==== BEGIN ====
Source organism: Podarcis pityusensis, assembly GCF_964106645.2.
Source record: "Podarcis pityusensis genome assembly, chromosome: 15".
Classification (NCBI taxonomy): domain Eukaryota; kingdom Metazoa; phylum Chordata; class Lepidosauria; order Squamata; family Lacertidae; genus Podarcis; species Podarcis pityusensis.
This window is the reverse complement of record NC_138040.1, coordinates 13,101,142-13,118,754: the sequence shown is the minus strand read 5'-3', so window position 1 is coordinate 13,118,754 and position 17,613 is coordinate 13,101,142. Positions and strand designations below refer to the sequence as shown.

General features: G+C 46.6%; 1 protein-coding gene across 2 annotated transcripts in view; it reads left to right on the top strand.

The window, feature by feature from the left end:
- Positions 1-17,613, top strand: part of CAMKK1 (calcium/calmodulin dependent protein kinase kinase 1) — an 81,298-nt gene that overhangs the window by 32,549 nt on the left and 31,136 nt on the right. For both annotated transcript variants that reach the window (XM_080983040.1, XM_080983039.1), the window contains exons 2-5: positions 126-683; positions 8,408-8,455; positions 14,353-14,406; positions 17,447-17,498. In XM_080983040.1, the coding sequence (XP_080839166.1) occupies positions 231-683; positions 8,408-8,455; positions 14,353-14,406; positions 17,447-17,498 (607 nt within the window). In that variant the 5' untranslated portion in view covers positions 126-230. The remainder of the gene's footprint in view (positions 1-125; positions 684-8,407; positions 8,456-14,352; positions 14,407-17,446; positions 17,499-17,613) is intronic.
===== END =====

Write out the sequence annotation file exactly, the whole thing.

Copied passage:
Source organism: Podarcis pityusensis, assembly GCF_964106645.2.
Source record: "Podarcis pityusensis genome assembly, chromosome: 15".
Classification (NCBI taxonomy): domain Eukaryota; kingdom Metazoa; phylum Chordata; class Lepidosauria; order Squamata; family Lacertidae; genus Podarcis; species Podarcis pityusensis.
This window is the reverse complement of record NC_138040.1, coordinates 13,101,142-13,118,754: the sequence shown is the minus strand read 5'-3', so window position 1 is coordinate 13,118,754 and position 17,613 is coordinate 13,101,142. Positions and strand designations below refer to the sequence as shown.

General features: G+C 46.6%; 1 protein-coding gene across 2 annotated transcripts in view; it reads left to right on the top strand.

The window, feature by feature from the left end:
- Positions 1-17,613, top strand: part of CAMKK1 (calcium/calmodulin dependent protein kinase kinase 1) — an 81,298-nt gene that overhangs the window by 32,549 nt on the left and 31,136 nt on the right. For both annotated transcript variants that reach the window (XM_080983040.1, XM_080983039.1), the window contains exons 2-5: positions 126-683; positions 8,408-8,455; positions 14,353-14,406; positions 17,447-17,498. In XM_080983040.1, the coding sequence (XP_080839166.1) occupies positions 231-683; positions 8,408-8,455; positions 14,353-14,406; positions 17,447-17,498 (607 nt within the window). In that variant the 5' untranslated portion in view covers positions 126-230. The remainder of the gene's footprint in view (positions 1-125; positions 684-8,407; positions 8,456-14,352; positions 14,407-17,446; positions 17,499-17,613) is intronic.